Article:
Poincaré: Local Time Implies Mass = Energy

Historically three functions were attributed to time: simultaneity, synchronization and duration. Time became important in physics even before Galileo analyzed how gravity could be diluted by using a slope. Middle Age mathematicians made the first differential calculus computations using time, two centuries before Fermat established calculus.

Newton used calculus for his detailed theory of gravitation. However Isaac thought his own theory made no sense. The problem was that gravity was supposed to act instantaneously at a distance. Isaac thought that it is inconceivable that inanimate Matter should, without the Mediation of something else, which is not material, operate upon, and affect other matter without mutual Contact…That Gravity should be innate, inherent and essential to Matter, so that one body may act upon another at a distance thro’ a Vacuum, without the Mediation of any thing else, by and through which their Action and Force may be conveyed from one to another, is to me so great an Absurdity that I believe no Man who has in philosophical Matters a competent Faculty of thinking can ever fall into it.”

— Isaac Newton, Letters to Bentley, 1692/3

Poincaré: Time Is Local, MASS = ENERGY, Yet Relativity Is Not Fully Relative

Poincaré: Time Is Local, MASS = ENERGY, Yet Relativity Is Not Fully Relative

[The picture actually alludes to a completely different work of Poincaré, his discovery that qualitative methods in non solvable differential equations produced results where exact differential equations a la Newton did not: in particular, Poincare’s recurrence theorem… Useful in astronomy.]

Newton’s theory depended crucially on an absolute, universal time: thus the gravity force vector could always point to the center of (the) mass (exerting the gravitational force).

However the wrapping up of the electromagnetic equations by Maxwell showed that light was electromagnetic field travelling at speed c. C was universal. And independent of any “rest frame”. After thinking about the problem for twenty years, Lorentz discovered that, for electromagnetic phenomena to stay the same in a moving frame, one had to introduce what Poincaré called a “Local Time”. Poincaré then pointed out that there was no absolute rest relative to an “ether”, all one could do was to analyze the motion of matter relative to matter.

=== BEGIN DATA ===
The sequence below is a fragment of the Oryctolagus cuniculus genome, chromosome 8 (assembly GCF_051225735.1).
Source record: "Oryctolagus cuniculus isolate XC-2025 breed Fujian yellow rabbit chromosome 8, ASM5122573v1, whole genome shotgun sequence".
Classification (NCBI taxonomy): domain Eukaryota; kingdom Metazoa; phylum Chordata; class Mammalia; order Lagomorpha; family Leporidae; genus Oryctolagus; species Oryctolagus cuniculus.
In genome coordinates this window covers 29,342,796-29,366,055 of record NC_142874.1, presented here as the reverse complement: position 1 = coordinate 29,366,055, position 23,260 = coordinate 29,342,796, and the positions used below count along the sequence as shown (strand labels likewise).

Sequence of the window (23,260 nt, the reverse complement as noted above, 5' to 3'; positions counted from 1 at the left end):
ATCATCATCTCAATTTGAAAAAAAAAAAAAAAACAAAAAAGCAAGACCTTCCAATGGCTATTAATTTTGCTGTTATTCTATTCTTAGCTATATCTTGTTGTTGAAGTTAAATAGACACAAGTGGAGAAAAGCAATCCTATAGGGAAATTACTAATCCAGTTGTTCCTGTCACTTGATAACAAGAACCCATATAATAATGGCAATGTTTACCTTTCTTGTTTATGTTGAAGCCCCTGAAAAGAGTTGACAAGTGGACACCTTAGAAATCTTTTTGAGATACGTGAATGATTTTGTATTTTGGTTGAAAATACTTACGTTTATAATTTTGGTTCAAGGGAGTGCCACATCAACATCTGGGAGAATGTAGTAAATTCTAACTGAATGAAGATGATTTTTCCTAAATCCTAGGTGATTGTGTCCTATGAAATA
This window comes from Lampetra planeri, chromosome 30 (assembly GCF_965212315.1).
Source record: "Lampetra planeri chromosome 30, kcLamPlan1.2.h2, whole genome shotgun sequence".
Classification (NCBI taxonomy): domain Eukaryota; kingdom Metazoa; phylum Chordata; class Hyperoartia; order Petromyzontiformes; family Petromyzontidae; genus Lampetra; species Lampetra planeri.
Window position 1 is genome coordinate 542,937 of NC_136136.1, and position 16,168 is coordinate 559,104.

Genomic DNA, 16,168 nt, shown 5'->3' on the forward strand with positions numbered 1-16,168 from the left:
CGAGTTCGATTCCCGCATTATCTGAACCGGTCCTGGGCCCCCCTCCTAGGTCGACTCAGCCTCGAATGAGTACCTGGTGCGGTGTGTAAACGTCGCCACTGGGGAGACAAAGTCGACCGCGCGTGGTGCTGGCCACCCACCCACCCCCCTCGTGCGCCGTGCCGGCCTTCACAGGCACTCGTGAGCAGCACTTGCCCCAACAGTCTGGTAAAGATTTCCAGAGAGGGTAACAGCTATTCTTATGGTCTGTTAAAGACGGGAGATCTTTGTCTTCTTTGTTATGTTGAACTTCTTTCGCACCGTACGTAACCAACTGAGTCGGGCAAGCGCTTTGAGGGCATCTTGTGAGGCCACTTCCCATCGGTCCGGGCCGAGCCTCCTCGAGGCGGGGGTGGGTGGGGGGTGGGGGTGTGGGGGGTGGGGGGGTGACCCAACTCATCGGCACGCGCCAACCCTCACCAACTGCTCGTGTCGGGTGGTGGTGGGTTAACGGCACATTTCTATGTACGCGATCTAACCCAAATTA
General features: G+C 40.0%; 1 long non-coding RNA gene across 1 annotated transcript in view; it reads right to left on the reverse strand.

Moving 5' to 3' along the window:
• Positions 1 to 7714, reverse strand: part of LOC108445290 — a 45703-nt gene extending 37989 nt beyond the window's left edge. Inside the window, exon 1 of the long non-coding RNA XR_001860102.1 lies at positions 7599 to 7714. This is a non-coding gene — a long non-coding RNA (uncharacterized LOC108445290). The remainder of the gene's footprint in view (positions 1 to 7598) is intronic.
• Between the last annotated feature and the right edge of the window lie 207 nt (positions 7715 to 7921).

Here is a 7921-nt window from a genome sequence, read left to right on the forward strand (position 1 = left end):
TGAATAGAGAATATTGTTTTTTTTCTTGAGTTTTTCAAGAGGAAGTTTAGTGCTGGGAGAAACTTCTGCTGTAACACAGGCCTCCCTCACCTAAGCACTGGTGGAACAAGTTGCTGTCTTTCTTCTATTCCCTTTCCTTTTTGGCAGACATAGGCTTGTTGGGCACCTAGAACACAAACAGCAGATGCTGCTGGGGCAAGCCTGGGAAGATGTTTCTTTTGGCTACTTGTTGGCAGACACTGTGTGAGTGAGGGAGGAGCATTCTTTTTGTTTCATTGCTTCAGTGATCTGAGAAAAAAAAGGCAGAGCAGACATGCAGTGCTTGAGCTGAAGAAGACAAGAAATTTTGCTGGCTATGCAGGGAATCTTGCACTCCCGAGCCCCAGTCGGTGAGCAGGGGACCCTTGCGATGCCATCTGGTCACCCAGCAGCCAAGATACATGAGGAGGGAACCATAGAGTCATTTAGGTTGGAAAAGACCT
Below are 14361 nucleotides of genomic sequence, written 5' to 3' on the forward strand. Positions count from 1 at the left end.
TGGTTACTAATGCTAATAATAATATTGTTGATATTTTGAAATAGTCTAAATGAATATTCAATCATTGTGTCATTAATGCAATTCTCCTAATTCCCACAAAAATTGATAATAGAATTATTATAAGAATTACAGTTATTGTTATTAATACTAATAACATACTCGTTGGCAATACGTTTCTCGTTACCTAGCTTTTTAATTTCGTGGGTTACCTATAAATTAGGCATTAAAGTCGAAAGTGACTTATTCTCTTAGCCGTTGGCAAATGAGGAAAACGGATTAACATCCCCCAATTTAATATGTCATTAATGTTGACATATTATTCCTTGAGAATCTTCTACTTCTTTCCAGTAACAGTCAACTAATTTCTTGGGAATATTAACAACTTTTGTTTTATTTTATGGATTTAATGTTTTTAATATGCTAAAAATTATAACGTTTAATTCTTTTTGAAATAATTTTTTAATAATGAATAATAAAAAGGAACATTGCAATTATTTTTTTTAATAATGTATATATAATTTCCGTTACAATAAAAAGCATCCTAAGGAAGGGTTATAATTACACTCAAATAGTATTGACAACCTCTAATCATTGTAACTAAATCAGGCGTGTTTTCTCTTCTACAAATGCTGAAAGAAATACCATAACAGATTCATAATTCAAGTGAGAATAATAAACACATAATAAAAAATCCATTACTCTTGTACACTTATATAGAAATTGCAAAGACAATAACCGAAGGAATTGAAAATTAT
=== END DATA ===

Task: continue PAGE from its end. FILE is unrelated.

Then Poincaré thought some more for five years, and published in 1900, in the major Dutch physics Journal, that electromagnetic field retardation and its violation of Newton’s Third Law (Action equals reaction) could be resolved by attributing the inertial mass E/cc to the electromagnetic field.

(Mass = energy was attributed to a number of second order German physicists for Francophobic and nationalistic reasons, and the notion is repeated to this day by ignorant parrots; that would be sort of funny, if it did not distort not just the history of physics, but even the understanding of physics, as the parrots tend to not have as deep an understanding the underlying concepts).

“The principle of relativity, according to which the laws of physical phenomena must be the same for a stationary observer as for one carried along in a uniform motion of translation, so that we have no means, and can have none, of determining whether or not we are being carried along in such a motion… From all these results, if they were to be confirmed, would issue a wholly new mechanics which would be characterized above all by this fact, that there could be no velocity greater than that of light, any more than a temperature below that of absolute zero. For an observer, participating himself in a motion of translation of which he has no suspicion, no apparent velocity could surpass that of light, and this would be a contradiction, unless one recalls the fact that this observer does not use the same sort of timepiece as that used by a stationary observer, but rather a watch giving the “local time.[..] Perhaps, too, we shall have to construct an entirely new mechanics that we only succeed in catching a glimpse of, where, inertia increasing with the velocity, the velocity of light would become an impassable limit. The ordinary mechanics, more simple, would remain a first approximation, since it would be true for velocities not too great, so that the old dynamics would still be found under the new” [Poincaré, 1904.]

So after Poincaré’s work, what was the situation? Time is local (yet clocks could be synchronized at a distance), Galilean relativity could be extended to electromagnetism as long as mass = energy.

Are we further along today?

Poincaré kept a distinction between “apparent time” and “ether” given time. Einstein’s variation of the theory does not preserve this distinction (and that makes it false, ha ha ha). I will not go into the details here, as it would be pure research of the sort that 99% of theoretical physicists are unwilling to consider (some other day, in simple words). I am not trying to spite Einstein, long my preferred physicist (no more, though, he has exhausted my patience with vindictive plagiarism, in particular against Poincaré and Karl Popper, let alone abandoning his little daughter). Actually Einstein admitted there was some sort of ether: …”we may say that according to the general theory of relativity space is endowed with physical qualities; in this sense, therefore, there exists an ether. According to the general theory of relativity space without ether is unthinkable.” [Einstein, 1920.]